The pledge of success of the project implementation is also high expertise of the rest 6 members of the project team, 4 members among them being weapon specialists. Zvonov F.A., Kovalenko O.V., Sukhikh A.S. are the senior scientific researchers with great experience in frame of physical processes modelling. Kuznetsov A.M. and Baryshnikova O.V., engineers, are characterized by high professionalism. Darenskaya N.G., Professor, Doctor of Science in Medicine, is a great authority in the field of radiation biology and medicine. She is the author of more than 300 publications including 9 monographs. Professor Darenskaya N.G. is a State prize winner (1986).

The Project meets goals and objectives of the ISTC. Implementation of the Project will enable weapon scientists to redirect their research activity to peaceful areas. In the framework of the project they will be integrated into the international scientific community due to the interchange of information with abroad collaborators. In addition, the realization of the Project will support fundamental research for peaceful purposes, namely, in the field of radiation biology and ecology and in the field of mathematical modeling of radiobiological effects and radiation risk assessment.

The most representative publications of the project manager:

  1. Smirnova O.A. Radiation and organism of mammals: Modeling approach (monograph). Scientific-Publishing Centre “Regular and Chaotic Dynamics”, Institute of Computer Science, Moscow- Izhevsk, 2006, 224 p. (Russian).
  2. Kovalev E.E., Smirnova O.A. Estimation of radiation risk based on the concept of inpidual variability of radiosensitivity. AFRRI Contract Report 96-1. Defense Nuclear Agency Contract DNA001-93-C-0152. Bethesda, Maryland, USA: Armed Forces Radiobiology Research Institute, NWED QAXM, 1996, 203 p.
  3. Stepanova N.V., Petrova T.A., Smirnova O.A Dynamical models of cell populations (monograph). 1992, Dep. in VINITI N 239-V92, 23.01.92, two volumes, 421 p. (Russian).
  4. Smirnova O.A. Mathematical modelling the radiation effects on humoral immunity. Advances in Space Research, 2006, v. 37, p. 1813-1822.
  5. Smirnova O.A., Yonezawa M. Radioresistance in mammals induced by low-level chronic irradiation: modeling and experimental investigations. Health Physics, 2004, v. 87 (4), p. 366-374.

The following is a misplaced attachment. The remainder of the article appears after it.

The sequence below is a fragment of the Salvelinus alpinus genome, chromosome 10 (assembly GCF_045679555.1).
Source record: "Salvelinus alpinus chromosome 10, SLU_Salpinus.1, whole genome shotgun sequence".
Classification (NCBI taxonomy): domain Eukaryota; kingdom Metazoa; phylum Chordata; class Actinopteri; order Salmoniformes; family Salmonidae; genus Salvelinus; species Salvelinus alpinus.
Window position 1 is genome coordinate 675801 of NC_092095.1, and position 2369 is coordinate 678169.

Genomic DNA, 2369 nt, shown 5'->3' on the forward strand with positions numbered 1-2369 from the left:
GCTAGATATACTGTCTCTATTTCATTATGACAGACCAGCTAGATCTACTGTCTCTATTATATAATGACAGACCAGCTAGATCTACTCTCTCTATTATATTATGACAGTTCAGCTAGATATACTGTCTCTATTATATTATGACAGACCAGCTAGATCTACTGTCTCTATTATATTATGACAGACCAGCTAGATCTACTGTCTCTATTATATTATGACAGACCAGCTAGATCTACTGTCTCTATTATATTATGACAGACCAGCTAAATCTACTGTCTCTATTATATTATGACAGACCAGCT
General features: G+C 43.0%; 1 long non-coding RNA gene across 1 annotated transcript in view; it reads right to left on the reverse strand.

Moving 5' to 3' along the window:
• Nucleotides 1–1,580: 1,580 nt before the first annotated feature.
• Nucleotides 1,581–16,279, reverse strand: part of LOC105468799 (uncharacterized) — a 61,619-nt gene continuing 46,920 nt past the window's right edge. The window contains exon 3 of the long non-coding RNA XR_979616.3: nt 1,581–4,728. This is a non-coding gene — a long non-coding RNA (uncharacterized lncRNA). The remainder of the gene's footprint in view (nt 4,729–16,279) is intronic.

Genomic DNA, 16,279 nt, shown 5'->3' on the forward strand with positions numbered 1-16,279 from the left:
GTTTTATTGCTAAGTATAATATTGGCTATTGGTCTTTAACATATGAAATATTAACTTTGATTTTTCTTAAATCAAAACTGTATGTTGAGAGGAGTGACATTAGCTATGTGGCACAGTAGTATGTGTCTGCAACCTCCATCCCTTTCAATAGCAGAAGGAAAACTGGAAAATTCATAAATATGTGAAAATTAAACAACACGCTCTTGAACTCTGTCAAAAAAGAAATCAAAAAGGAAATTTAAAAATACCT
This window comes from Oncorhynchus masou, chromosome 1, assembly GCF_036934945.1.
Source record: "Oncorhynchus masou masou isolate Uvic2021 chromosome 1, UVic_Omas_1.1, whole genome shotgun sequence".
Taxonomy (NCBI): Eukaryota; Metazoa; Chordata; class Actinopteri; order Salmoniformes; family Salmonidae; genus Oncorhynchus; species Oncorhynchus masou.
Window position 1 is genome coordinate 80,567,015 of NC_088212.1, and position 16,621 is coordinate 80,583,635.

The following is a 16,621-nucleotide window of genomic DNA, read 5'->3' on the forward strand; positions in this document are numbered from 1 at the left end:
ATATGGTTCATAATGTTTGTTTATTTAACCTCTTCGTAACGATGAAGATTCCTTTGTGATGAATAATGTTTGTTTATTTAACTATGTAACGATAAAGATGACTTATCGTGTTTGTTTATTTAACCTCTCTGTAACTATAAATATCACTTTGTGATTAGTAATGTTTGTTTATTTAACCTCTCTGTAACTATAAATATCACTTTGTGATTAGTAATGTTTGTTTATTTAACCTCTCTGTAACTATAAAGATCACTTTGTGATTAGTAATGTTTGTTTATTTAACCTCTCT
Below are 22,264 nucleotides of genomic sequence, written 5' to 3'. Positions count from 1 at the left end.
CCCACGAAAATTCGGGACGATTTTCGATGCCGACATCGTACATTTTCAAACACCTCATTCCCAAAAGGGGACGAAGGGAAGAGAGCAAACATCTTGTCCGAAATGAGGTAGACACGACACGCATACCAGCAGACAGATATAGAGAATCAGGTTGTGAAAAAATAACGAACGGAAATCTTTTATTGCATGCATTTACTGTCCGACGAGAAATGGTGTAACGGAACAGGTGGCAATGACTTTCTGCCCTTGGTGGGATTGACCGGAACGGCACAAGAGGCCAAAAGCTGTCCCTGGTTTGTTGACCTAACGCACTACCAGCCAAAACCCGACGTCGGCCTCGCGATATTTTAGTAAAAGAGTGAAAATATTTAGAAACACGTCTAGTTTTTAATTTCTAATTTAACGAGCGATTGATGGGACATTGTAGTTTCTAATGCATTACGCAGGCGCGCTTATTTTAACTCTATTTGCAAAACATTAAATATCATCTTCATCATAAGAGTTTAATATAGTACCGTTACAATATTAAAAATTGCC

6. Smirnova O.A. Simulation of mortality dynamics for populations of mammals (mice) exposed to radiation. Simulation Modelling Practice and Theory: Advances in modelling and simulation in biology and medicine. Edited by Y. Hamam and F. Rocaries, 2004, V. 12, No 2, p. 171-182.
  7. Smirnova O.A. Comparative risk assessment for homogeneous and nonhomogeneous mammalian populations exposed to low level radiation. In: I. Linkov and A.B. Ramadan (eds.) Comparative Risk Assessment and Environmental Decision Making. NATO Science Series. IV. Earth and Environmental Sciences - Vol. 38. Dordrecht, The Netherlands: Kluwer Academic Publishers, 2004, p. 385-392.
  8. Shatkin J.A., Andreas I., Apul D.S., Attia A., Brambilla M., Carini F., Elshaeb Y., Girgin S., Gitis I., Mandarasz T., Small M., Smirnova O., Sorvary J., Tal A. A proposed framework for multinational comparative risk analysis: pesticide use, impacts and management. In: I. Linkov and A.B. Ramadan (eds.) Comparative Risk Assessment and Environmental Decision Making. NATO Science Series. IV. Earth and Environmental Sciences - Vol. 38. Dordrecht, The Netherlands: Kluwer Academic Publishers, 2004, p. 149-168.
  9. Smirnova O.A., Yonezawa M. Radioprotection effect of low level preirradiation on mammals: modeling and experimental investigations. Health Physics, 2003, v. 85(2), p. 150-158.
  10. Sakovich V.A., Smirnova O.A. Modeling radiation effects on life span of mammals. Physics Particles and Nuclei, 2003, v. 34, No.6, p. 743-766.
  11. Smirnova O.A. Mathematical modeling of radiation-induced autoimmunity. In: Mathematical Modelling & Computing in Biology and Medicine. 5th ECMTB Conference 2002. Editor: V. Capasso. Milan: Milan Research Centre for Industrial and Applied Mathematics, 2003, p. 392-402.
  12. Smirnova O.A. Mathematical model for assessment of radiation risk on long space mission. Advances in Space Research, 2002, v. 30, No 4, p. 1005-1010.
  13. Smirnova O.A. Mathematical modeling of mortality dynamics of mammalian population exposed to radiation. Mathematical Biosciences, 2000, v. 167, p. 19-30.
  14. Smirnova O.A. Mathematical models of hematopoiesis dynamics in nonirradiated and irradiated mammals. BioMedSim'99. 1st Conference on Modelling and Simulation in Biology, Medicine and Biomedical Engineering, Noisy-le-Grand, France, 20-22 April 1999. Proceedings. Paris: Groupe ESIEE, 1999, p. 105-109.
  15. Smirnova O.A. Mathematical modeling of the effect of ionizing radiation on the immune system of mammals. Physics of Particles and Nuclei, 1996, v. 27, No 1, p. 100-120.
  16. Kovalev E.E., Smirnova O.A. Life-span of irradiated mammals. Mathematical modelling. Acta Astronautica, 1994, v. 32, 649-652.
  17. Zukhbaya T.M., Smirnova O.A. An experimental and mathematical analysis of lymphopoiesis dynamics under continuous irradiation. Health Physics, 1991, v. 61, p. 87-95.
  18. Levi M.I., Smirnova O.A. Cyclic kinetics and mathematical expression of the primary immune response to soluble antigen: VII. The conveyer hypothesis and its mathematical expression. Folia Microbiologica, 1977, v. 22, p. 117-127.